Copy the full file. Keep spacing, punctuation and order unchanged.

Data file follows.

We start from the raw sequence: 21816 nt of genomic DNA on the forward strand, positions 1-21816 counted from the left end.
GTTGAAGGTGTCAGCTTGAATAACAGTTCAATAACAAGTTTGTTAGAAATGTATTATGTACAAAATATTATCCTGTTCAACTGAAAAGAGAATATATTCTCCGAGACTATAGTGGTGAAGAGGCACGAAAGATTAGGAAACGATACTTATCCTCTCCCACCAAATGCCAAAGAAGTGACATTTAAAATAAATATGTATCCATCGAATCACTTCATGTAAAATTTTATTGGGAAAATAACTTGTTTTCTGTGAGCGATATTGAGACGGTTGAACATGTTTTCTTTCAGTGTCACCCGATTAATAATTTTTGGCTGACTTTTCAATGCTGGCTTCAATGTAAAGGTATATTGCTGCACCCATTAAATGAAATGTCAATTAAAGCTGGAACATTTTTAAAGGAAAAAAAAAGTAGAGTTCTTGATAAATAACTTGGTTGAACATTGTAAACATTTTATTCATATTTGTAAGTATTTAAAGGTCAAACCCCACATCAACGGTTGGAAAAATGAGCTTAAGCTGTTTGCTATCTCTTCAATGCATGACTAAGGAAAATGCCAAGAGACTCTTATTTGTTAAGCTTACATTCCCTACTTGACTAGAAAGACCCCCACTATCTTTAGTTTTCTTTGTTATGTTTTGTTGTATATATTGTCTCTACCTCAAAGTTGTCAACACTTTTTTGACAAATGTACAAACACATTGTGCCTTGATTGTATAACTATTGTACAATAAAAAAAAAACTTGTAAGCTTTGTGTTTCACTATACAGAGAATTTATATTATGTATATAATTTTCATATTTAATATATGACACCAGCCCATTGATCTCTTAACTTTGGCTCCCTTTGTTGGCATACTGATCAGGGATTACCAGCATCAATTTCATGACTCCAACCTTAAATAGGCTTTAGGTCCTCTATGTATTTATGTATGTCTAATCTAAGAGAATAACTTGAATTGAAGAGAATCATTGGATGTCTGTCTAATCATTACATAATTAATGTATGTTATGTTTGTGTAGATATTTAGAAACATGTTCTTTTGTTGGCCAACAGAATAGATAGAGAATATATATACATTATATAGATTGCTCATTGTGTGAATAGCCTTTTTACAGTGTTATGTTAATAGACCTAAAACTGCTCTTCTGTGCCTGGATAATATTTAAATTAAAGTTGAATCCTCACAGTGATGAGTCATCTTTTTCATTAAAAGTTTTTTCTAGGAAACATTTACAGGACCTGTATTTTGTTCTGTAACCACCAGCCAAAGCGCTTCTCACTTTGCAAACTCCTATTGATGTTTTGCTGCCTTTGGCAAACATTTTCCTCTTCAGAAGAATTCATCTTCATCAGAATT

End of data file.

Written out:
We start from the raw sequence: 21816 nt of genomic DNA on the forward strand, positions 1-21816 counted from the left end.
GTTGAAGGTGTCAGCTTGAATAACAGTTCAATAACAAGTTTGTTAGAAATGTATTATGTACAAAATATTATCCTGTTCAACTGAAAAGAGAATATATTCTCCGAGACTATAGTGGTGAAGAGGCACGAAAGATTAGGAAACGATACTTATCCTCTCCCACCAAATGCCAAAGAAGTGACATTTAAAATAAATATGTATCCATCGAATCACTTCATGTAAAATTTTATTGGGAAAATAACTTGTTTTCTGTGAGCGATATTGAGACGGTTGAACATGTTTTCTTTCAGTGTCACCCGATTAATAATTTTTGGCTGACTTTTCAATGCTGGCTTCAATGTAAAGGTATATTGCTGCACCCATTAAATGAAATGTCAATTAAAGCTGGAACATTTTTAAAGGAAAAAAAAAGTAGAGTTCTTGATAAATAACTTGGTTGAACATTGTAAACATTTTATTCATATTTGTAAGTATTTAAAGGTCAAACCCCACATCAACGGTTGGAAAAATGAGCTTAAGCTGTTTGCTATCTCTTCAATGCATGACTAAGGAAAATGCCAAGAGACTCTTATTTGTTAAGCTTACATTCCCTACTTGACTAGAAAGACCCCCACTATCTTTAGTTTTCTTTGTTATGTTTTGTTGTATATATTGTCTCTACCTCAAAGTTGTCAACACTTTTTTGACAAATGTACAAACACATTGTGCCTTGATTGTATAACTATTGTACAATAAAAAAAAAACTTGTAAGCTTTGTGTTTCACTATACAGAGAATTTATATTATGTATATAATTTTCATATTTAATATATGACACCAGCCCATTGATCTCTTAACTTTGGCTCCCTTTGTTGGCATACTGATCAGGGATTACCAGCATCAATTTCATGACTCCAACCTTAAATAGGCTTTAGGTCCTCTATGTATTTATGTATGTCTAATCTAAGAGAATAACTTGAATTGAAGAGAATCATTGGATGTCTGTCTAATCATTACATAATTAATGTATGTTATGTTTGTGTAGATATTTAGAAACATGTTCTTTTGTTGGCCAACAGAATAGATAGAGAATATATATACATTATATAGATTGCTCATTGTGTGAATAGCCTTTTTACAGTGTTATGTTAATAGACCTAAAACTGCTCTTCTGTGCCTGGATAATATTTAAATTAAAGTTGAATCCTCACAGTGATGAGTCATCTTTTTCATTAAAAGTTTTTTCTAGGAAACATTTACAGGACCTGTATTTTGTTCTGTAACCACCAGCCAAAGCGCTTCTCACTTTGCAAACTCCTATTGATGTTTTGCTGCCTTTGGCAAACATTTTCCTCTTCAGAAGAATTCATCTTCATCAGAATT